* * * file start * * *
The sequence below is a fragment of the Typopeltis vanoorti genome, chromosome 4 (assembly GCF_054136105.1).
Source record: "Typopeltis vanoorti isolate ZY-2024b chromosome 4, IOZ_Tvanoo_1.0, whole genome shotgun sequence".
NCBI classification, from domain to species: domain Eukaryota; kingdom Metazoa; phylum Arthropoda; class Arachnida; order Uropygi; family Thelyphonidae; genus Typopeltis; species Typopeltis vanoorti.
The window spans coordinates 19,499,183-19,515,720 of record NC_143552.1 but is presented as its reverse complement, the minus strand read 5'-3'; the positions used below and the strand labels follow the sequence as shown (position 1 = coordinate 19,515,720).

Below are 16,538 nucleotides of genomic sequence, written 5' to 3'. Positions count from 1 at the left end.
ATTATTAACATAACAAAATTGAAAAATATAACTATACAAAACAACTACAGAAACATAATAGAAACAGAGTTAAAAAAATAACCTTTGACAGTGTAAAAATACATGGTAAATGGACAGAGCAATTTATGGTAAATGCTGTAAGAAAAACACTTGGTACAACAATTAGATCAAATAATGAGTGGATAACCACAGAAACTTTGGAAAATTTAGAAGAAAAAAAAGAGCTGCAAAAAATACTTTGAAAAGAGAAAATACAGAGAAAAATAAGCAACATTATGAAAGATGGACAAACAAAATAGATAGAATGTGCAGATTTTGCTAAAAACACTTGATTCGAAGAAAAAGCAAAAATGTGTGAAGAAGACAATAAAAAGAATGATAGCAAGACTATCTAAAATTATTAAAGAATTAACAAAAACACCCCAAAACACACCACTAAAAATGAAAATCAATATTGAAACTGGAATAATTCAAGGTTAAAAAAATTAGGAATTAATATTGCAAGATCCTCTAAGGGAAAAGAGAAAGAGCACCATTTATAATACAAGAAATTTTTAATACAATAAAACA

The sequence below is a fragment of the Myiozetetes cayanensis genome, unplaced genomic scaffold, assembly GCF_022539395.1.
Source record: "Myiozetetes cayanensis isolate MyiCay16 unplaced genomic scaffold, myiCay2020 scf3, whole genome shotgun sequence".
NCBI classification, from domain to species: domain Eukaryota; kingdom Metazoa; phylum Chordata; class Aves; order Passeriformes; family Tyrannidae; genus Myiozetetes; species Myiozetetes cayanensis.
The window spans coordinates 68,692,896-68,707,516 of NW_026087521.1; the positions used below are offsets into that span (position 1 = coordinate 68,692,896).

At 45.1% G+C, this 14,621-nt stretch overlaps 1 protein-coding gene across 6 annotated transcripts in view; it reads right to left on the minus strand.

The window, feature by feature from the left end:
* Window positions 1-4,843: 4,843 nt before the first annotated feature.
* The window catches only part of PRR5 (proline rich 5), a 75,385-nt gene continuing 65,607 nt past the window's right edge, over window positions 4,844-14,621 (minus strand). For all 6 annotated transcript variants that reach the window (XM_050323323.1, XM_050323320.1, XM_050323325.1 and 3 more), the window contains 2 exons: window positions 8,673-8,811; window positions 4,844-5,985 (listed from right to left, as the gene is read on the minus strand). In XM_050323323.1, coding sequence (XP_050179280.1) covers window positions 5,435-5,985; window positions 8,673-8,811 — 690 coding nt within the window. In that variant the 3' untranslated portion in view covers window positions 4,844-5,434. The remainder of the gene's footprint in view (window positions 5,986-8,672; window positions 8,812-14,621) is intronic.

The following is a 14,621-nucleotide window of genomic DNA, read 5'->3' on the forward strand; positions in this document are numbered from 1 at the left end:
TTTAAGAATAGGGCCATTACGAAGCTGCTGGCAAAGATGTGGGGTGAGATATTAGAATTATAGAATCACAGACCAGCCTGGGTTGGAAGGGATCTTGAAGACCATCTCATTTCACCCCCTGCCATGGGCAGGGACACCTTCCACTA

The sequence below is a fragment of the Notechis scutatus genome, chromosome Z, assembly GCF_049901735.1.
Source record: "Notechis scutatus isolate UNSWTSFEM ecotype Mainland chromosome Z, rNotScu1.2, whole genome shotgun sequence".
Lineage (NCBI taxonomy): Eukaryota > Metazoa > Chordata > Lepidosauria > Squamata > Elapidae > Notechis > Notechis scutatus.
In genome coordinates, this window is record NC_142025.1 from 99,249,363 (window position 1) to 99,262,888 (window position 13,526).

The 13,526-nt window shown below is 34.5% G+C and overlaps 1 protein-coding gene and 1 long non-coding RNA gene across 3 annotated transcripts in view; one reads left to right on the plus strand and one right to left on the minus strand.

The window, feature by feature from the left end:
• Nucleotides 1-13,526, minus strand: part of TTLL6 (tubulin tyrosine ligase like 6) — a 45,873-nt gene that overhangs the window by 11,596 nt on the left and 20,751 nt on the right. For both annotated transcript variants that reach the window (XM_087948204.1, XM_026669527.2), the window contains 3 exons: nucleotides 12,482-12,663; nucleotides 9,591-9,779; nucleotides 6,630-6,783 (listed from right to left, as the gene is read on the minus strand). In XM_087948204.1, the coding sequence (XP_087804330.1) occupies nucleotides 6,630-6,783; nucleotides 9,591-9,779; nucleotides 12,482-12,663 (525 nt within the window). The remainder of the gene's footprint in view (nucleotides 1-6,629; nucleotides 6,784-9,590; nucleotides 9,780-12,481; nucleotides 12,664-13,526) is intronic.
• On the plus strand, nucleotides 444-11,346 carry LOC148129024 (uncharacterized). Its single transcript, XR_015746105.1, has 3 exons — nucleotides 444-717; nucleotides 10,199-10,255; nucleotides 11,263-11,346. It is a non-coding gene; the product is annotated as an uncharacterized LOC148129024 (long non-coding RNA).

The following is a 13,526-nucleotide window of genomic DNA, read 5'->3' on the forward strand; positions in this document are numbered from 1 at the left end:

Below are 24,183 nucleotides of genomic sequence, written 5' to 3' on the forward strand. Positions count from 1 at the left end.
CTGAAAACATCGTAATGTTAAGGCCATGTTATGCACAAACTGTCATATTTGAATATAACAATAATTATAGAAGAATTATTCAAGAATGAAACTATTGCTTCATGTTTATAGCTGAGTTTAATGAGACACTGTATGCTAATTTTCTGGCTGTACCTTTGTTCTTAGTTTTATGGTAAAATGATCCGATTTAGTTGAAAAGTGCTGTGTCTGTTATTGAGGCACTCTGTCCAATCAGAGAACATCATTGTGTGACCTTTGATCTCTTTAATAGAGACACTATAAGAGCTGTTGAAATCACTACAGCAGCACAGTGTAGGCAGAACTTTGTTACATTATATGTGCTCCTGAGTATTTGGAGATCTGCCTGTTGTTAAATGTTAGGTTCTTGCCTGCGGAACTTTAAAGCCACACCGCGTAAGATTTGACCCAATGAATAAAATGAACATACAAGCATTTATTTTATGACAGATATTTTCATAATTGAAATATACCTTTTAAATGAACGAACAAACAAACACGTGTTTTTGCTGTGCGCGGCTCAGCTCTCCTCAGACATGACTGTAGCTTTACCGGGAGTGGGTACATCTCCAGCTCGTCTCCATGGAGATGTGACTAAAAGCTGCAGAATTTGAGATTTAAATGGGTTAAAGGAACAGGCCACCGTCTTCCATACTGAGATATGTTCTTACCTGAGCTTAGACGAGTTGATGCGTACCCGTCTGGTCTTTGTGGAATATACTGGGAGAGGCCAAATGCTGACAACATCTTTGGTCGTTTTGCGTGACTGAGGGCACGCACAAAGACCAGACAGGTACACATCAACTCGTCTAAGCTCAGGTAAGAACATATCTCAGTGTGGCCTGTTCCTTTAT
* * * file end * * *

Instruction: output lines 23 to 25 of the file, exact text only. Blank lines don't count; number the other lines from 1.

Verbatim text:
• Nucleotides 1-13,526, minus strand: part of TTLL6 (tubulin tyrosine ligase like 6) — a 45,873-nt gene that overhangs the window by 11,596 nt on the left and 20,751 nt on the right. For both annotated transcript variants that reach the window (XM_087948204.1, XM_026669527.2), the window contains 3 exons: nucleotides 12,482-12,663; nucleotides 9,591-9,779; nucleotides 6,630-6,783 (listed from right to left, as the gene is read on the minus strand). In XM_087948204.1, the coding sequence (XP_087804330.1) occupies nucleotides 6,630-6,783; nucleotides 9,591-9,779; nucleotides 12,482-12,663 (525 nt within the window). The remainder of the gene's footprint in view (nucleotides 1-6,629; nucleotides 6,784-9,590; nucleotides 9,780-12,481; nucleotides 12,664-13,526) is intronic.
• On the plus strand, nucleotides 444-11,346 carry LOC148129024 (uncharacterized). Its single transcript, XR_015746105.1, has 3 exons — nucleotides 444-717; nucleotides 10,199-10,255; nucleotides 11,263-11,346. It is a non-coding gene; the product is annotated as an uncharacterized LOC148129024 (long non-coding RNA).

The following is a 13,526-nucleotide window of genomic DNA, read 5'->3' on the forward strand; positions in this document are numbered from 1 at the left end: